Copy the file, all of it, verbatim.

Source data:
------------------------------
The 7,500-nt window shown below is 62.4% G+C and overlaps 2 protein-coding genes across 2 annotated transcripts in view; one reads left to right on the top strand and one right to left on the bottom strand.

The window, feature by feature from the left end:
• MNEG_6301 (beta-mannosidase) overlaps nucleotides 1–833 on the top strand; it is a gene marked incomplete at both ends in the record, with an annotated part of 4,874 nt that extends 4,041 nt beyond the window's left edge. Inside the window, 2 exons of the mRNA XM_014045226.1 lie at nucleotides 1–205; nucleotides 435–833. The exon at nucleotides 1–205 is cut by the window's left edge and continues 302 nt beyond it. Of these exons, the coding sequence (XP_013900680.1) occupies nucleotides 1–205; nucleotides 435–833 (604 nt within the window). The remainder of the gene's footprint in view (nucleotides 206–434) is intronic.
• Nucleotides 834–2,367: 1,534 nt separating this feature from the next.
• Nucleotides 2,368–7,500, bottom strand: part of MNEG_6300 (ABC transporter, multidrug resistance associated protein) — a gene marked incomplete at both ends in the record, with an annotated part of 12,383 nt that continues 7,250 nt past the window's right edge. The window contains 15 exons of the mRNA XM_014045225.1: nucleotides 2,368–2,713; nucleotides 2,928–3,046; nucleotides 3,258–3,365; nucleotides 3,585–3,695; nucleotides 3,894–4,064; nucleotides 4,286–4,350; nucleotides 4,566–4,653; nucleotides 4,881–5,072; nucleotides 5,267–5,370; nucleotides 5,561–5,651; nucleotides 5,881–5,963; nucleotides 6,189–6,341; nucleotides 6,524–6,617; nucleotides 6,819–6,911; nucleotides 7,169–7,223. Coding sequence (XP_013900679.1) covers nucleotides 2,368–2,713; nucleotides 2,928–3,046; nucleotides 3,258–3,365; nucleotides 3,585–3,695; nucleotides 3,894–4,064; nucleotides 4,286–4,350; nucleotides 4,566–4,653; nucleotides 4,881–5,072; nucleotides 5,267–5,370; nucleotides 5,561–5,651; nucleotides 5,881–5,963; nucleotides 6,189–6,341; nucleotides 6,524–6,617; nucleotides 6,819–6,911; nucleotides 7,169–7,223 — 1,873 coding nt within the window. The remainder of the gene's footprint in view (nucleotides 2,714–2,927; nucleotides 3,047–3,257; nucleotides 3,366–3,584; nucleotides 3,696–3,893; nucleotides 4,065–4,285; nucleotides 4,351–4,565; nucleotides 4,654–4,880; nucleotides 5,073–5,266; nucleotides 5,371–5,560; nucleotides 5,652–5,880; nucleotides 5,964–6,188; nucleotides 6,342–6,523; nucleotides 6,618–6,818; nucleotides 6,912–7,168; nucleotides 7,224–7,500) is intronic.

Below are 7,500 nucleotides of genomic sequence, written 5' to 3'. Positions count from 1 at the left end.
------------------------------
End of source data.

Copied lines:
The 7,500-nt window shown below is 62.4% G+C and overlaps 2 protein-coding genes across 2 annotated transcripts in view; one reads left to right on the top strand and one right to left on the bottom strand.

The window, feature by feature from the left end:
• MNEG_6301 (beta-mannosidase) overlaps nucleotides 1–833 on the top strand; it is a gene marked incomplete at both ends in the record, with an annotated part of 4,874 nt that extends 4,041 nt beyond the window's left edge. Inside the window, 2 exons of the mRNA XM_014045226.1 lie at nucleotides 1–205; nucleotides 435–833. The exon at nucleotides 1–205 is cut by the window's left edge and continues 302 nt beyond it. Of these exons, the coding sequence (XP_013900680.1) occupies nucleotides 1–205; nucleotides 435–833 (604 nt within the window). The remainder of the gene's footprint in view (nucleotides 206–434) is intronic.
• Nucleotides 834–2,367: 1,534 nt separating this feature from the next.
• Nucleotides 2,368–7,500, bottom strand: part of MNEG_6300 (ABC transporter, multidrug resistance associated protein) — a gene marked incomplete at both ends in the record, with an annotated part of 12,383 nt that continues 7,250 nt past the window's right edge. The window contains 15 exons of the mRNA XM_014045225.1: nucleotides 2,368–2,713; nucleotides 2,928–3,046; nucleotides 3,258–3,365; nucleotides 3,585–3,695; nucleotides 3,894–4,064; nucleotides 4,286–4,350; nucleotides 4,566–4,653; nucleotides 4,881–5,072; nucleotides 5,267–5,370; nucleotides 5,561–5,651; nucleotides 5,881–5,963; nucleotides 6,189–6,341; nucleotides 6,524–6,617; nucleotides 6,819–6,911; nucleotides 7,169–7,223. Coding sequence (XP_013900679.1) covers nucleotides 2,368–2,713; nucleotides 2,928–3,046; nucleotides 3,258–3,365; nucleotides 3,585–3,695; nucleotides 3,894–4,064; nucleotides 4,286–4,350; nucleotides 4,566–4,653; nucleotides 4,881–5,072; nucleotides 5,267–5,370; nucleotides 5,561–5,651; nucleotides 5,881–5,963; nucleotides 6,189–6,341; nucleotides 6,524–6,617; nucleotides 6,819–6,911; nucleotides 7,169–7,223 — 1,873 coding nt within the window. The remainder of the gene's footprint in view (nucleotides 2,714–2,927; nucleotides 3,047–3,257; nucleotides 3,366–3,584; nucleotides 3,696–3,893; nucleotides 4,065–4,285; nucleotides 4,351–4,565; nucleotides 4,654–4,880; nucleotides 5,073–5,266; nucleotides 5,371–5,560; nucleotides 5,652–5,880; nucleotides 5,964–6,188; nucleotides 6,342–6,523; nucleotides 6,618–6,818; nucleotides 6,912–7,168; nucleotides 7,224–7,500) is intronic.

Below are 7,500 nucleotides of genomic sequence, written 5' to 3'. Positions count from 1 at the left end.